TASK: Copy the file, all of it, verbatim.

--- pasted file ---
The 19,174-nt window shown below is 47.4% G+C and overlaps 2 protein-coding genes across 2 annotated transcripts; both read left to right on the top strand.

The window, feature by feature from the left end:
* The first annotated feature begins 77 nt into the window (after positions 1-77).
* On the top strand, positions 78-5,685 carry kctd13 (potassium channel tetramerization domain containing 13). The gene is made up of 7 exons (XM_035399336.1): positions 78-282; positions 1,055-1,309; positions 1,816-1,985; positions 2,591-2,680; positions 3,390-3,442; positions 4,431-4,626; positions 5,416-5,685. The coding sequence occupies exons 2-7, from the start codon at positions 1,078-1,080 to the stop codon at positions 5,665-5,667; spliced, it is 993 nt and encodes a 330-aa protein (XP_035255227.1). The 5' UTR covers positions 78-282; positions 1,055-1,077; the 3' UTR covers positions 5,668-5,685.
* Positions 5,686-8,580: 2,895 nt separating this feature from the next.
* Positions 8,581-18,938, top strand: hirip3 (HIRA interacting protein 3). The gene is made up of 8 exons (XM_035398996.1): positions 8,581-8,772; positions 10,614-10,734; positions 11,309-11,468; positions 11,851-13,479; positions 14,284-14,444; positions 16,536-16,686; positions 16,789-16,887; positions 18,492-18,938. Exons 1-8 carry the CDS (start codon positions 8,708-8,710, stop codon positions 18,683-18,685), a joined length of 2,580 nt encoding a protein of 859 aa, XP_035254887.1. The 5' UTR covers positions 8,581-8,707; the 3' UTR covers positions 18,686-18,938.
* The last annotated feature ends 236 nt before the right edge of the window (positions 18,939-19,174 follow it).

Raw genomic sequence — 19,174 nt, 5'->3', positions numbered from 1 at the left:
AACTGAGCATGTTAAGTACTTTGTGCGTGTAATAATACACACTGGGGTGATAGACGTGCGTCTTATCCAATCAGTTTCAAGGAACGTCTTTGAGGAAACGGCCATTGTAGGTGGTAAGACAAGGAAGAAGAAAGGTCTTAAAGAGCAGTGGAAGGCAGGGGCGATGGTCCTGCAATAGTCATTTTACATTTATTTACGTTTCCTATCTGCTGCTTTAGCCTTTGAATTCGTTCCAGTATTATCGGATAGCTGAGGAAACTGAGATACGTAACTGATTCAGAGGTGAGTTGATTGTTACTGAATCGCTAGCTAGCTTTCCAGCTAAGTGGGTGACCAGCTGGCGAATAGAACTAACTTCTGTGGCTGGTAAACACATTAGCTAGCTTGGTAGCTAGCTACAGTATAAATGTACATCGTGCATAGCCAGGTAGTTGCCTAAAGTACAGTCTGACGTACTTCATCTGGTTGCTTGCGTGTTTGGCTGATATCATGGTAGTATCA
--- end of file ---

The 19,174-nt window shown below is 47.4% G+C and overlaps 2 protein-coding genes across 2 annotated transcripts; both read left to right on the top strand.

The window, feature by feature from the left end:
* The first annotated feature begins 77 nt into the window (after positions 1-77).
* On the top strand, positions 78-5,685 carry kctd13 (potassium channel tetramerization domain containing 13). The gene is made up of 7 exons (XM_035399336.1): positions 78-282; positions 1,055-1,309; positions 1,816-1,985; positions 2,591-2,680; positions 3,390-3,442; positions 4,431-4,626; positions 5,416-5,685. The coding sequence occupies exons 2-7, from the start codon at positions 1,078-1,080 to the stop codon at positions 5,665-5,667; spliced, it is 993 nt and encodes a 330-aa protein (XP_035255227.1). The 5' UTR covers positions 78-282; positions 1,055-1,077; the 3' UTR covers positions 5,668-5,685.
* Positions 5,686-8,580: 2,895 nt separating this feature from the next.
* Positions 8,581-18,938, top strand: hirip3 (HIRA interacting protein 3). The gene is made up of 8 exons (XM_035398996.1): positions 8,581-8,772; positions 10,614-10,734; positions 11,309-11,468; positions 11,851-13,479; positions 14,284-14,444; positions 16,536-16,686; positions 16,789-16,887; positions 18,492-18,938. Exons 1-8 carry the CDS (start codon positions 8,708-8,710, stop codon positions 18,683-18,685), a joined length of 2,580 nt encoding a protein of 859 aa, XP_035254887.1. The 5' UTR covers positions 8,581-8,707; the 3' UTR covers positions 18,686-18,938.
* The last annotated feature ends 236 nt before the right edge of the window (positions 18,939-19,174 follow it).

Raw genomic sequence — 19,174 nt, 5'->3', positions numbered from 1 at the left:
AACTGAGCATGTTAAGTACTTTGTGCGTGTAATAATACACACTGGGGTGATAGACGTGCGTCTTATCCAATCAGTTTCAAGGAACGTCTTTGAGGAAACGGCCATTGTAGGTGGTAAGACAAGGAAGAAGAAAGGTCTTAAAGAGCAGTGGAAGGCAGGGGCGATGGTCCTGCAATAGTCATTTTACATTTATTTACGTTTCCTATCTGCTGCTTTAGCCTTTGAATTCGTTCCAGTATTATCGGATAGCTGAGGAAACTGAGATACGTAACTGATTCAGAGGTGAGTTGATTGTTACTGAATCGCTAGCTAGCTTTCCAGCTAAGTGGGTGACCAGCTGGCGAATAGAACTAACTTCTGTGGCTGGTAAACACATTAGCTAGCTTGGTAGCTAGCTACAGTATAAATGTACATCGTGCATAGCCAGGTAGTTGCCTAAAGTACAGTCTGACGTACTTCATCTGGTTGCTTGCGTGTTTGGCTGATATCATGGTAGTATCA